Take the 2-minute tour ×
Stack Overflow is a question and answer site for professional and enthusiast programmers. It's 100% free, no registration required.

Here is a little function i wrote to understand the send method:

>>> def test():
...     for x in xrange(10):
...         res = yield
...         yield res
>>> a = test()
>>> next(a)
>>> next(a)
>>> next(a)
>>> next(a)
>>> a.send(0)
Traceback (most recent call last):
   <ipython-input-220-4abef3782000> in <module>()
StopIteration
>>> a = test()
>>> a.send(0)
Traceback (most recent call last):
   <ipython-input-222-4abef3782000> in <module>()    
TypeError: can't send non-None value to a just-started generator
>>> a.send(None)
>>> a.send(0)
0
>>> a.send(0)
>>> a.send(0)
0
>>> a.send(0)
>>> a.send(0)
0
>>> a.send(0)

Why is there an Error the first time?

>>> a.send(0)
StopIteration 

Why does it require for the first send() to be None? as with this error:

>>> a.send(0)
Traceback (most recent call last):
    <ipython-input-222-4abef3782000> in <module>()
TypeError: can't send non-None value to a just-started generator

And then the first send starts the generator( i dont know why) and i send a '0' and it prints it but the second 0 is again none and resumes with whatever i send it(0 here)

>>> a.send(None)
>>> a.send(0)
0
>>> a.send(0)
>>> a.send(0)
0
>>> a.send(0)
>>> a.send(0)
0

This link doesnt help much Python 3: send method of generators

share|improve this question

1 Answer 1

up vote 1 down vote accepted

Question 1: Why is there an Error the first time?

There is no Error the first time, tested on python2.7 and python3.3:

>>> def test():
...     for x in xrange(10):
...         res = yield
...         yield res
... 
>>> a = test()
>>> next(a)
>>> next(a)
>>> next(a)
>>> next(a)
>>> a.send(0)
>>> a.send(0)
0
>>> a.send(0)
>>> a.send(0)
0

Question 2: Why does it require for the first send() to be None?

You can't send() a value the first time because the generator did not execute until the point where you have the yield statement, so there is nothing to do with the value.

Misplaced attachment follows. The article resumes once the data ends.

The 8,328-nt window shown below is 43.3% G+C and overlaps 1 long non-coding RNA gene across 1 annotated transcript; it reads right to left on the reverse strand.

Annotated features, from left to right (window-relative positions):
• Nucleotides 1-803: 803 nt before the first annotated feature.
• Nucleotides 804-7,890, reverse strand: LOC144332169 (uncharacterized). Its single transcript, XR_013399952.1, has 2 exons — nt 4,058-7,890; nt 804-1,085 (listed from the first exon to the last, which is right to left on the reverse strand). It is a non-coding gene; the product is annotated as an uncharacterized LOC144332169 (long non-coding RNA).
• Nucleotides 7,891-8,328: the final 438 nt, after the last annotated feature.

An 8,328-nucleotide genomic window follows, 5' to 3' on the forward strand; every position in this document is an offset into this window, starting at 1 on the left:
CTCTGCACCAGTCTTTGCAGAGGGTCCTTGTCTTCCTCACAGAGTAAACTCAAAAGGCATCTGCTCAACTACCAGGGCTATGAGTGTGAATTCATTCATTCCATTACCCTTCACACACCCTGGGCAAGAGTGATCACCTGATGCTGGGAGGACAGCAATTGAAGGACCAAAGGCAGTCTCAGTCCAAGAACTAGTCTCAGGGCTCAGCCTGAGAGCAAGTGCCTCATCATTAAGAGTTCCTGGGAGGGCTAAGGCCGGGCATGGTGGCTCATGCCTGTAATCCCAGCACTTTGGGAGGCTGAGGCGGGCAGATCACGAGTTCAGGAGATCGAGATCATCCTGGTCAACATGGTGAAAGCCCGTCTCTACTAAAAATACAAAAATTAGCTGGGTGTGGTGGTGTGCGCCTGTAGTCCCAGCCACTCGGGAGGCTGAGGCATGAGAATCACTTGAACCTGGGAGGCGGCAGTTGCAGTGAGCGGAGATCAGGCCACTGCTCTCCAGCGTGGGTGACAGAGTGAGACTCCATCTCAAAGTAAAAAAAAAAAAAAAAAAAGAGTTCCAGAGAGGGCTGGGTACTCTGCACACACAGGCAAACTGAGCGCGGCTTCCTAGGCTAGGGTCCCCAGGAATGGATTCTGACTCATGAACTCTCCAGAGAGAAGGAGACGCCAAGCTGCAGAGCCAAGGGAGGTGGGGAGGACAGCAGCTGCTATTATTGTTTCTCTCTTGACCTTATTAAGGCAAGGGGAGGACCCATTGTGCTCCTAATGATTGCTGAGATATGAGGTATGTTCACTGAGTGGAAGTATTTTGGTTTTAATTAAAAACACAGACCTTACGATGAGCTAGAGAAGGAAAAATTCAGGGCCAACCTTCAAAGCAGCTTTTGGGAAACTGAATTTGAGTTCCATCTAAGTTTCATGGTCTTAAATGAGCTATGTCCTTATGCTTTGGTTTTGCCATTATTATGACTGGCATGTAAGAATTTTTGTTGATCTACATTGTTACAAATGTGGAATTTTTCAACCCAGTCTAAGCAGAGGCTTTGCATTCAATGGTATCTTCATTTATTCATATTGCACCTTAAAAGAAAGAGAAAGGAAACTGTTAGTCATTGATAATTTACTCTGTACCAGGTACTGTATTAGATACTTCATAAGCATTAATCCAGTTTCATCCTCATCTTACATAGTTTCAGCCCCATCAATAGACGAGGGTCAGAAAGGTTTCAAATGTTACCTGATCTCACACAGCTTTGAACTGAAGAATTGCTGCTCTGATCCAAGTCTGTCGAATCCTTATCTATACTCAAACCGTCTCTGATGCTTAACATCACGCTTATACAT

Here is the relevant paragraph from the pep that introduced the feature of co-routines with generators (http://www.python.org/dev/peps/pep-0342/):

Because generator-iterators begin execution at the top of the generator's function body, there is no yield expression to receive a value when the generator has just been created. Therefore, calling send() with a non-None argument is prohibited when the generator iterator has just started, and a TypeError is raised if this occurs (presumably due to a logic error of some kind). Thus, before you can communicate with a coroutine you must first call next() or send(None) to advance its execution to the first yield expression

A tiny walkthrough:

def coro():
   print 'before yield'
   a = yield 'the yield value'
   b = yield a
   print 'done!'
 c=coro() # this does not execute the generator, only creates it

 # If you use c.send('a value') here it could _not_ do anything with the value
 # so it raises an TypeError! Remember, the generator was not executed yet,
 # only created, it is like the execution is before the `print 'before yield'`

 # This line could be `c.send(None)` too, the `None` needs to be explicit with
 # the first use of `send()` to show that you know it is the first iteration
 print next(c) # will print 'before yield' then 'the yield value' that was yield

 print c.send('first value sent') # will print 'first value sent'

 # will print 'done!'
 # the string 'the second value sent' is sent but not used and StopIterating will be raised     
 print c.send('the second value sent') 

 print c.send('oops') # raises StopIterating
share|improve this answer
    
why is this discarde? "c.send('the second value sent') " –  user2290820 Nov 11 '13 at 9:03
    
the value in the second send() will have its value assigned to the variable b inside the coro(), by discarded I mean it is not used, because from the line b = yield a up to the end of the coroutine the variable b is not used for anything. –  hack.augusto Nov 11 '13 at 13:05
    
so how is c.send('first value sent') used? if you say its used up by yield a, shouldnt that mean that if there were another line yield c, say, then it wouldnt have been discarded? –  user2290820 Nov 11 '13 at 13:09
    
Sorry, discarded was a bad choice for a word. The value is sent and b will contain the value the second value sent, if you had a third yield it would receive the next value send() and so on. What you do with the value sent is up to you, I just wanted to say that you are not obligated to use the object. –  hack.augusto Nov 11 '13 at 13:16
    
thanks for clarifying! –  user2290820 Nov 26 '13 at 15:40

Your Answer

 
discard

By posting your answer, you agree to the privacy policy and terms of service.

Not the answer you're looking for? Browse other questions tagged or ask your own question.